The tobacco leaf on the outside of a handmade cigar – the wrapper – is to start with, an essential structural element.

The wrapper must be supple so it doesn't split as the cigar is rolled. It is also an important contributor to the cigar's flavor and appearance. Ideally, a wrapper leaf should be of consistent color and have no prominent veins or blemishes. Because wrapper leaves must meet so many requirements, they are carefully grown, aged and selected. Wrappers come in many varieties and some of the most important recent advances in cigars have been innovative wrappers. Here are a few of the types of wrappers you'll want to experience:

CONNECTICUT SHADE: This wrapper leaf descends from the Hazelwood strain of Cuban Seed. Its distinctive golden color is attained by growing it in the shade of huge tents in the Connecticut River Valley.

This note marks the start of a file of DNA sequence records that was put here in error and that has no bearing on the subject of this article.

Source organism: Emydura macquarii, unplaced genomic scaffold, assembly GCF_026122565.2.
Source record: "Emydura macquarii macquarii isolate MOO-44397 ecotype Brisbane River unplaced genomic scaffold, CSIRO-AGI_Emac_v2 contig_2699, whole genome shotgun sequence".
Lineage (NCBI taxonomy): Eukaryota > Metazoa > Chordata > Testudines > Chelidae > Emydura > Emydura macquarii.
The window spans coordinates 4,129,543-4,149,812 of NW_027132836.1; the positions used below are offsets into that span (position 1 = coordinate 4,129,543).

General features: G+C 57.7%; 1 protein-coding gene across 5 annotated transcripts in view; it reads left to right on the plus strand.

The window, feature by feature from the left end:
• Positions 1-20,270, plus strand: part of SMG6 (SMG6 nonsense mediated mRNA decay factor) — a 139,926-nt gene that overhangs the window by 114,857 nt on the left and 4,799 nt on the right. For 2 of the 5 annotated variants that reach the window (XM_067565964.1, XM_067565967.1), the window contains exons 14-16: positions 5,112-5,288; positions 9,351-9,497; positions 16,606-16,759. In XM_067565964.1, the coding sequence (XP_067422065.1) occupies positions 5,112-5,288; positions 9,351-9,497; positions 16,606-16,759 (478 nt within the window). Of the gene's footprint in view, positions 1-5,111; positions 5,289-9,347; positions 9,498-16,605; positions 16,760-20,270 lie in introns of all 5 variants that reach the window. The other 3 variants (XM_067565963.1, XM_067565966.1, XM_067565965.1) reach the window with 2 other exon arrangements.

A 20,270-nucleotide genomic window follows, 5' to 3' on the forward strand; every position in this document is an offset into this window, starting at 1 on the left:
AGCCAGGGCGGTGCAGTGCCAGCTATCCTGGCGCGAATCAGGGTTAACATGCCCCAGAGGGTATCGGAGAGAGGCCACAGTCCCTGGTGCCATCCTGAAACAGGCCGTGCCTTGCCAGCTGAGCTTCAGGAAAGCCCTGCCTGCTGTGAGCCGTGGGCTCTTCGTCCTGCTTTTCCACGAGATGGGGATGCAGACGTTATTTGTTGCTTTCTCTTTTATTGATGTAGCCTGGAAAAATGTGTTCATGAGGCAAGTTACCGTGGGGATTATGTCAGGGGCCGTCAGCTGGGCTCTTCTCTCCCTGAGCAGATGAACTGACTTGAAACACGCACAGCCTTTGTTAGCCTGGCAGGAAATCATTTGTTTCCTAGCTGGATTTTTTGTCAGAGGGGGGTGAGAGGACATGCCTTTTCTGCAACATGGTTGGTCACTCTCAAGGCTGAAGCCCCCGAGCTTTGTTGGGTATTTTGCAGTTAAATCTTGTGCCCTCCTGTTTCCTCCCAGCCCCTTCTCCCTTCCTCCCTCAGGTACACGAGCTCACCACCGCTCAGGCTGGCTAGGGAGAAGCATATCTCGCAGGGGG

CONNECTICUT BROADLEAF: Also from the Connecticut River Valley, this leaf is grown in the sun, which results in a coarser, darker, sweeter wrapper.

HABANA 2000™: is an exciting new wrapper made from Cuban Seed tobacco grown in Nicaragua.

MADURO: A shade of wrapper varying from a very dark brown to almost black. The color results from longer exposure to the sun, a cooking process or longer fermentation. Mexican wrapper leaves are often used as Maduro wrappers.

TBN: Shade-grown in Indonesia and carefully fermented, this dark wrapper was created by marrying special strains of Java with Connecticut tobacco.